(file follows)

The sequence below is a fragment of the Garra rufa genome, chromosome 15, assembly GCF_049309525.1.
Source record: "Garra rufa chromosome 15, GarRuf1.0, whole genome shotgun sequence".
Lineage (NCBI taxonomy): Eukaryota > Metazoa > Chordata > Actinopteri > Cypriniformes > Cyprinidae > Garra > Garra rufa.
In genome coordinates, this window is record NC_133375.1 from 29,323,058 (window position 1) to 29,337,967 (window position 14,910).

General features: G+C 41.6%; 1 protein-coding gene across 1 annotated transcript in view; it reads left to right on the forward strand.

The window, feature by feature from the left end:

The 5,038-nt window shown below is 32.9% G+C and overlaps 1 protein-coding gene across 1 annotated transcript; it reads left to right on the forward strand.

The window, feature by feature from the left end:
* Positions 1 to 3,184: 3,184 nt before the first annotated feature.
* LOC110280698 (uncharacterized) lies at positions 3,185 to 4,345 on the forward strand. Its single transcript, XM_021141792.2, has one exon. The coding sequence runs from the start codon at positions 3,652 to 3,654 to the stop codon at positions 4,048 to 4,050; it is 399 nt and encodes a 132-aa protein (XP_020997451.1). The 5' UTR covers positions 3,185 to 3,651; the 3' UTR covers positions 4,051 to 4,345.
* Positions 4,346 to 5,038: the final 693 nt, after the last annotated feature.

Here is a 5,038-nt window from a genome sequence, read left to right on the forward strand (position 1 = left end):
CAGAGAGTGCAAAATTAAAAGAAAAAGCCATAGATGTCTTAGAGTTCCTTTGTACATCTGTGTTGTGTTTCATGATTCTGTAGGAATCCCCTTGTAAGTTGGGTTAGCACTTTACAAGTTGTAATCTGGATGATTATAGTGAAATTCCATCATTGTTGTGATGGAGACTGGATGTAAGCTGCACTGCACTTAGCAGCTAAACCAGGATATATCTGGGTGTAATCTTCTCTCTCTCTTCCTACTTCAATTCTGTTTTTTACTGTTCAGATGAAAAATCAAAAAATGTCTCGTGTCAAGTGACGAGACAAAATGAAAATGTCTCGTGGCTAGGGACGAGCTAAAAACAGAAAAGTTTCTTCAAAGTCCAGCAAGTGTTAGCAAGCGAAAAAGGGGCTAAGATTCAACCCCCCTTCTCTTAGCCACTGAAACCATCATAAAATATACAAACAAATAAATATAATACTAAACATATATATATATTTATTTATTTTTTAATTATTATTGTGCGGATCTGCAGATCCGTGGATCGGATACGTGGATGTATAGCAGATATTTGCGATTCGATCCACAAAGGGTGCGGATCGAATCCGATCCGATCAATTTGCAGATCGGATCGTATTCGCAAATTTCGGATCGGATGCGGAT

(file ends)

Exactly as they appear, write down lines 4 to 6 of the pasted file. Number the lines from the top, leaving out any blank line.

In genome coordinates, this window is record NC_133375.1 from 29,323,058 (window position 1) to 29,337,967 (window position 14,910).

General features: G+C 41.6%; 1 protein-coding gene across 1 annotated transcript in view; it reads left to right on the forward strand.

The window, feature by feature from the left end: